Yellow broke RRS 10 (Port/Starboard) with respect to both Green and Red before she passed head to wind. She was still on port tack when the others had to luff up to avoid damage.
Created: 21-Jul-15 14:21
Mark Townsend
Nationality: United States of America
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  • International Umpire
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0
There is not a fact that indicates that Green and Red had to luff before Yellow passed head to wind. When Yellow passes head to wind Green has to give mark room to Yellow under R 18.2(a). Yellow is exonerated under rule 43.1(b) for a breach of rule 13.
Created: 21-Jul-15 14:24
Philip Hubbell
Nationality: United States of America
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  • Judge In Training
0
Perhaps not a fact, but a conclusion, which holds sufficient force to find a violation.
Created: 21-Jul-15 15:00
Mark Evans
Nationality: Canada
Certifications:
  • Club Race Officer
1
Mark Townsend has it spot on. Both Yellow and Green (independently) are governed by 18.3.
The rules are written to avoid collision.  Entering the zone on port, for a port rounding was a gamble for both Yellow and Green.  Red entered the zone on Starboard and was fetching the mark.  
Neither Yellow or Green (or both) have the right to drive Red up and both should have "ducked" red to avoid a protest.
Created: 21-Jul-15 15:25
Mark Townsend
Nationality: United States of America
Certifications:
  • International Race Officer
  • International Umpire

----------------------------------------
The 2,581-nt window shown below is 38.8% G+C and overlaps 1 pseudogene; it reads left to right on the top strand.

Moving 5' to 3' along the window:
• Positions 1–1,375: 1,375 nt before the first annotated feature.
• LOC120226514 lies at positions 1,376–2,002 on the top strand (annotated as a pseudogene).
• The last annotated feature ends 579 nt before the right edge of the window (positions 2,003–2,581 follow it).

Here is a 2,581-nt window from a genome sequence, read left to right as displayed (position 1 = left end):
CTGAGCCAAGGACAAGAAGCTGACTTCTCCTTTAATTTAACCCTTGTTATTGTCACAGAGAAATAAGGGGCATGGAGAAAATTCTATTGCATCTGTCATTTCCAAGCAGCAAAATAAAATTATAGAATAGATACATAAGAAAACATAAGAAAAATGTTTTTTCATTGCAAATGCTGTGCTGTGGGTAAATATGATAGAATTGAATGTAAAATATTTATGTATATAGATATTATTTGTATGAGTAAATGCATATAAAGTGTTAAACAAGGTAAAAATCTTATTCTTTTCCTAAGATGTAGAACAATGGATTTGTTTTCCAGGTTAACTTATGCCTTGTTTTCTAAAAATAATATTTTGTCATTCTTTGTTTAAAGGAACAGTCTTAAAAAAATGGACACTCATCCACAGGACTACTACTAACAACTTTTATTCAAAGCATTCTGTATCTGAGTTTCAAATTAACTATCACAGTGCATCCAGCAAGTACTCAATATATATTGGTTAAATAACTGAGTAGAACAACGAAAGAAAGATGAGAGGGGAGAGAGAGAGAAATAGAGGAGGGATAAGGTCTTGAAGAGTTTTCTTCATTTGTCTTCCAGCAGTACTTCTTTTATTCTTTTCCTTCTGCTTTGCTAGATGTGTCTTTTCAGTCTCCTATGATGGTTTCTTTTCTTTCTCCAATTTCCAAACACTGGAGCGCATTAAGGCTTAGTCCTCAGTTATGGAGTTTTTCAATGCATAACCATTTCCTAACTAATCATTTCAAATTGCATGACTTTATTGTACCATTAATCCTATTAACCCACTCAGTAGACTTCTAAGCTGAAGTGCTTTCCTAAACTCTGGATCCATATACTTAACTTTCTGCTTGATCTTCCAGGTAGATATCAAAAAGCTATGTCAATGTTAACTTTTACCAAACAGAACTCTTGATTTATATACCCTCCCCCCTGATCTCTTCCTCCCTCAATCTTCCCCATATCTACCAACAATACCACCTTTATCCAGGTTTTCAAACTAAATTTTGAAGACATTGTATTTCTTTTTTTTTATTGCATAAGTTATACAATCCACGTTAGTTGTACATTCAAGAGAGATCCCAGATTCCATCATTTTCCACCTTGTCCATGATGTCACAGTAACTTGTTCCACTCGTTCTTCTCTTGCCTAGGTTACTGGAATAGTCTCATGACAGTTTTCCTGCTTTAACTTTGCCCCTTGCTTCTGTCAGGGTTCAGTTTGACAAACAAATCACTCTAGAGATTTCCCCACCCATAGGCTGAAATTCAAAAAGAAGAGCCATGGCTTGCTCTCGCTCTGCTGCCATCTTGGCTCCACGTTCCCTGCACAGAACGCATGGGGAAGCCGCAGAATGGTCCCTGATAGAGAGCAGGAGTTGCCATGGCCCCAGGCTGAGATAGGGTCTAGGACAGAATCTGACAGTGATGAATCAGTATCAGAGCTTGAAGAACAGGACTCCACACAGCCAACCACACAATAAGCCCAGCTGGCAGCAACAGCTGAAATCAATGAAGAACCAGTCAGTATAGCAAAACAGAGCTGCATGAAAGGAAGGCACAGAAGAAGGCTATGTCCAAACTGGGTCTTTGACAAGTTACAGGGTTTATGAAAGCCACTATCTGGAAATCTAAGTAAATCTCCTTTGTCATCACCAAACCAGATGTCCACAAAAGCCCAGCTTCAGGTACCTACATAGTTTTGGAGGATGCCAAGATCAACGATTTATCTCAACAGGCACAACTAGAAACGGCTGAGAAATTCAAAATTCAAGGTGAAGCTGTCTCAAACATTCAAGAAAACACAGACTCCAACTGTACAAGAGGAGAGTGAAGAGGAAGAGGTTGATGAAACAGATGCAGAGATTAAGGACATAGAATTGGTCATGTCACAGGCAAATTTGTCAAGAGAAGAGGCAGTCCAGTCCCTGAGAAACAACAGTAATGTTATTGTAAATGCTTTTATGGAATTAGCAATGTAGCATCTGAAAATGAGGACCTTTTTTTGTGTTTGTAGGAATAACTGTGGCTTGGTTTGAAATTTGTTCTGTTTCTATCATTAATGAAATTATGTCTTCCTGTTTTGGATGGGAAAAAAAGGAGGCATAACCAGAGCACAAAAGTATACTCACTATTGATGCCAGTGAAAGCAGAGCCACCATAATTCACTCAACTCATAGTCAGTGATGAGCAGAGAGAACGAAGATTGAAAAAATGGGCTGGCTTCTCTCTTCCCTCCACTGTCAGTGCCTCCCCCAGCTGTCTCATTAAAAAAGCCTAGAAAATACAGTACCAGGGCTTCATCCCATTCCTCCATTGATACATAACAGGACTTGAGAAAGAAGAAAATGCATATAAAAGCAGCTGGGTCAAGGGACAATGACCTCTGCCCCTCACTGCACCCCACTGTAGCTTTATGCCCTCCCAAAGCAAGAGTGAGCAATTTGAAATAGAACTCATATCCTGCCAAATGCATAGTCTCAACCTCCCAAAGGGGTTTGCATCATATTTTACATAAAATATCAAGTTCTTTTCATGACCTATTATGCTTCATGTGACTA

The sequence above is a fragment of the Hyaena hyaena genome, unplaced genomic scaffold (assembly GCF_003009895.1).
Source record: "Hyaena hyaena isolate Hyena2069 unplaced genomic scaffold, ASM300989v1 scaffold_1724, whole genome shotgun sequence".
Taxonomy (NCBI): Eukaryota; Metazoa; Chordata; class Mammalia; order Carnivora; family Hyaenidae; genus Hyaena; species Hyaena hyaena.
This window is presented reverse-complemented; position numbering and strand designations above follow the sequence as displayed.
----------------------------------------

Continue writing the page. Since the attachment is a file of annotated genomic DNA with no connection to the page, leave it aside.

• International Judge
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The facts lead to the conclusion and decision and the conclusion and decision must match the facts. We need some facts about when Green luffed to avoid contact with Yellow and when Red luffed to avoid contact with Green.

Without a fact as to when Green luffed then we are relying on the balance of probabilities, As they are radio controlled boats, which turn very quickly it is likely that Yellow passed through head before Green altered.

Maybe John Ball can help with that fact.


Created: 21-Jul-15 15:34
Philip Hubbell
Nationality: United States of America
Certifications:
  • Club Race Officer
  • Judge In Training
1
The fact is that, at position 3, Yellow's bow on port tack has crossed the bow of Green on starboard tack with contact imminent.
The conclusion is that Yellow is not keeping clear of Green as required by RRS 10.
Created: 21-Jul-15 15:58
John Ball
Nationality: Canada
0
Thanks everyone for these replies. One item that is not clear from the diagram, is that R10 was not involved. The problem I had with the diagram is that the length/width ratio of the boats does not look like an IOM RC boat, which has a length to beam ratio of about 5:1. With a long, skinny boat there is room for Yellow to tack without doing it front of Green. Here is a version using Powerpoint arrows that I could elongate to give a better perspective.
image.png 11.2 KB


Created: 21-Jul-15 16:03
Tod Sackett
Nationality: United States of America
0
Mark, Would you agree that in the absence of Yellow, Green did not foul Red?  So it is Yellow that caused Green to break 18.2a correct? Green did give Yellow room but had to luff Red in the process. I am not tracking on why Green is not exonerated for that. 
Created: 21-Jul-15 16:06
Mark Townsend
Nationality: United States of America
Certifications:
  • International Race Officer
  • International Umpire
  • International Judge
0
Tod, You can make the counter argument that in the absence of Green, Yellow would not foul Red. Not sure it gets us anywhere.

We don't have a fact that there was enough room for one boat to tack inside Red and not break rule 18.3. Although the diagram seems to indicate that there might be room. FYI. International Juries rarely endorse a diagram as the same facts that can be derived from the diagram maybe different from the written facts. In my experience International Juries tend rely on written facts and make sure the facts lead to the conclusion and decision and the conclusion and decision are supported by the facts. You should be able to draw the diagram from the written facts if you can't you are missing some facts.

With John's clarification that we are dealing with a rule 13 breach by Yellow.